The bids still have to be competitive, Gochnour noted. However, he said, the revision means "benefit to local communities and relevant past performance are significantly more important than just price."
Dave Hannibal of Grayback Forestry is among the contractors who expressed concerns to the Forest Service. Last month he and some other contractors also took the issue up with the Grant County Court. He stressed that they were not complaining about competition.
"When we lose out to a good, qualified contractor, hat's off to them - They won. It's fair competition," Hannibal said. "We don't go to the County Court over that."
His concern was with bids that come in so low it seems impossible to do the work - legitimately - for the sum. He's seen his company bid on work "at cost" or just barely so, only to be undercut by as much as 30 percent.
"We cannot understand how that's possible," if the companies are paying legal workers at the lawful rate, he noted.
Grant County Judge Mark Webb said the Court shares the concern, suggesting there's reason to suspect that some outside contractors may not be adhering to all the labor regulations that apply.
However, he also noted that Gochnour "has worked tirelessly" to readjust the contract requirements to weigh in favor of local contractors.
Asked about compliance with labor regulations, Gochnour said the Forest Service notifies other federal and state agencies - such as immigration and the state Bureau of Labor and Industries - when it awards contracts that could entail large work crews. Those agencies then have the responsibility to follow up, he said.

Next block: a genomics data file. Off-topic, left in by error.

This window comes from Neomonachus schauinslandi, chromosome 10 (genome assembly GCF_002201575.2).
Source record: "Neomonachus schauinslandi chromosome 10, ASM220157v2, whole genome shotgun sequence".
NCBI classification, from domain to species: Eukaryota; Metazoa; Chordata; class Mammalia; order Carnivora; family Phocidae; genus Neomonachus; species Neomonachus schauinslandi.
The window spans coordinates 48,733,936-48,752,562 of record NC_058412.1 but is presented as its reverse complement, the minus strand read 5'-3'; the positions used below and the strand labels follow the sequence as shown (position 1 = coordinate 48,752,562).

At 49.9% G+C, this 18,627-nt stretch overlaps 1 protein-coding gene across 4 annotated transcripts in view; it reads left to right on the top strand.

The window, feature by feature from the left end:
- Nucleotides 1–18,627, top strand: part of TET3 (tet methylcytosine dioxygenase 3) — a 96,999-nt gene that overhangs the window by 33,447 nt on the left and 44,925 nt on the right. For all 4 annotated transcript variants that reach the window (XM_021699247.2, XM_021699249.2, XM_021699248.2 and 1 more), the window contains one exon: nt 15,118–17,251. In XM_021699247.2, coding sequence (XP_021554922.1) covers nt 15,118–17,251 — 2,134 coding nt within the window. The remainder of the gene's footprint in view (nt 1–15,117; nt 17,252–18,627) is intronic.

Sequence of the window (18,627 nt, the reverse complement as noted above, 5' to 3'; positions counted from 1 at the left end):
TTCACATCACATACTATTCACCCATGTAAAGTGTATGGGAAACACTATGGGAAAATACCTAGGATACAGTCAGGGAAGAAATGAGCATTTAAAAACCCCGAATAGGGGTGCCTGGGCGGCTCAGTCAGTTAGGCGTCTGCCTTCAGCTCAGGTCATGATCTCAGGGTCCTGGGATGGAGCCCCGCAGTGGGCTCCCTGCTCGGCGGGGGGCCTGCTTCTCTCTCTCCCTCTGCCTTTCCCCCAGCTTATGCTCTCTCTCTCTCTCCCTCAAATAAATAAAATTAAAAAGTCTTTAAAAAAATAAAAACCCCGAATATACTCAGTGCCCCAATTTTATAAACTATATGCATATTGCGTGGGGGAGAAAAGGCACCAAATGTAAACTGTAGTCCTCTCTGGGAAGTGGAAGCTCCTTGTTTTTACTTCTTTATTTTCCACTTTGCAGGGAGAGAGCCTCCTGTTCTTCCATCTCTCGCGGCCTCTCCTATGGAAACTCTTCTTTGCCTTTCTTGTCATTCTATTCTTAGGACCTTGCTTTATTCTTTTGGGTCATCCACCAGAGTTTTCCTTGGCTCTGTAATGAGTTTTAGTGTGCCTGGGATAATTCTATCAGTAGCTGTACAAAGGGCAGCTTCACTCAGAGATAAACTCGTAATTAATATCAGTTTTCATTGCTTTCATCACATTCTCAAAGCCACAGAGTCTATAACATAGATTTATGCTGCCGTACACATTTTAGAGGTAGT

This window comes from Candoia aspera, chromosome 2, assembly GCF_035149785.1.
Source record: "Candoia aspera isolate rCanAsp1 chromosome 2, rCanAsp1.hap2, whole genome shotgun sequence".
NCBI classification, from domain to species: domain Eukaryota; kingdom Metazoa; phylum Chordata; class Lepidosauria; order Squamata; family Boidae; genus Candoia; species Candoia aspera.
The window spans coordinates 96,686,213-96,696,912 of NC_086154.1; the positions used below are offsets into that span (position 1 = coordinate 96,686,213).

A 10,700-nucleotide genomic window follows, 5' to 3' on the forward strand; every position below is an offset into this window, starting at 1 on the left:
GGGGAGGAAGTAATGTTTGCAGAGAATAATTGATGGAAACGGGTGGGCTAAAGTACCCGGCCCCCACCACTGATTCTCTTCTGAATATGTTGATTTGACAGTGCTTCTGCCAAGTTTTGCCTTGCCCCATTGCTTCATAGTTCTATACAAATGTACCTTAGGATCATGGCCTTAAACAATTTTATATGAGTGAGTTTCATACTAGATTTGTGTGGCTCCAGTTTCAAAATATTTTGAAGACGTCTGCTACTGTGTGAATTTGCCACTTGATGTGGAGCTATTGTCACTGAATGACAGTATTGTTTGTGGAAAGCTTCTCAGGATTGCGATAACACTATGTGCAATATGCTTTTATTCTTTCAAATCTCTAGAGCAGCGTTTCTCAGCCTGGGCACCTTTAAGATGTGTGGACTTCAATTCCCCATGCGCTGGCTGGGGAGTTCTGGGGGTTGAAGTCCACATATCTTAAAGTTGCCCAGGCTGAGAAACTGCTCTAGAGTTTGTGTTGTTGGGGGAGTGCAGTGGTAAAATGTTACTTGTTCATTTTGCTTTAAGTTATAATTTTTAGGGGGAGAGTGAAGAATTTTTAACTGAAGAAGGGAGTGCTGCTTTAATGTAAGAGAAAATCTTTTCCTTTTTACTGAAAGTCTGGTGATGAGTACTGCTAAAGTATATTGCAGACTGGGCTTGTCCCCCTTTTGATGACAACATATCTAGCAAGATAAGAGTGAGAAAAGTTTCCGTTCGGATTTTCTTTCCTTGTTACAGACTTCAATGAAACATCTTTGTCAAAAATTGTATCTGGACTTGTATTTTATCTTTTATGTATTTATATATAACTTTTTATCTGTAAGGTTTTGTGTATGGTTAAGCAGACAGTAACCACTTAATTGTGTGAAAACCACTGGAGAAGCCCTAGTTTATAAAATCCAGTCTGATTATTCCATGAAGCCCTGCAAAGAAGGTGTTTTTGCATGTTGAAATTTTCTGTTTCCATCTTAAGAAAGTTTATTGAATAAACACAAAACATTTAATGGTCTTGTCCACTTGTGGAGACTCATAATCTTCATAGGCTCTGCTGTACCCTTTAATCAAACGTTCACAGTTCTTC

The Forest Service also must do spot checks for labor compliance on each contract, he said, conducting interviews with randomly selected workers on a range of employment condition and pay issues.
In addition, he said, stimulus-funded projects are likely to undergo intense auditing by several federal offices - making compliance critical.
Meanwhile, the Knox sale - which already is sending truckloads of local timber to Elgin and Pilot Rock - underscores the importance of another stimulus-funded project, the pellet fuel plant.
"A large volume in that sale was chip wood," noted Mike Billman of Malheur Lumber Company. "If we had our pellet plant in place now, I believe we would have kept all that wood in the valley."
Billman expects to see that happen in the future, once the pellet plant is up and running. The Grant County Planning Commission recently granted a conditional use permit to Ochoco Lumber for the John Day site, and company officials hope the pellet plant can begin operating next fall or winter.
Meanwhile, the MNF is gearing up to hire about 50 people for stimulus-funded jobs. Two job fairs in Grant County and one in Harney County were held recently to lay out the opportunities; each of the Grant County events drew more than 60 people hoping to get back to work.
Overall, Gochnour stressed that the stimulus-funded projects are "above and beyond our normal program of work."
He said his staff has had to hustle to prepare the additional projects, which resulted from unanticipated success in the stimulus process. With a total nearing $30 million, he said, the MNF was one of the top forests in the nation in terms of total stimulus awards.
Gochnour said that once the awards were announced, the MNF set about the ARRA planning much like a wildfire operation, complete with an incident commander. He lauded Teresa Raaf, deputy forest supervisor, and the team for their management of the sudden workload. Two employees even had to cancel scheduled leave over the Christmas holidays because of the crush of work, he said.
"It's been intense," he said.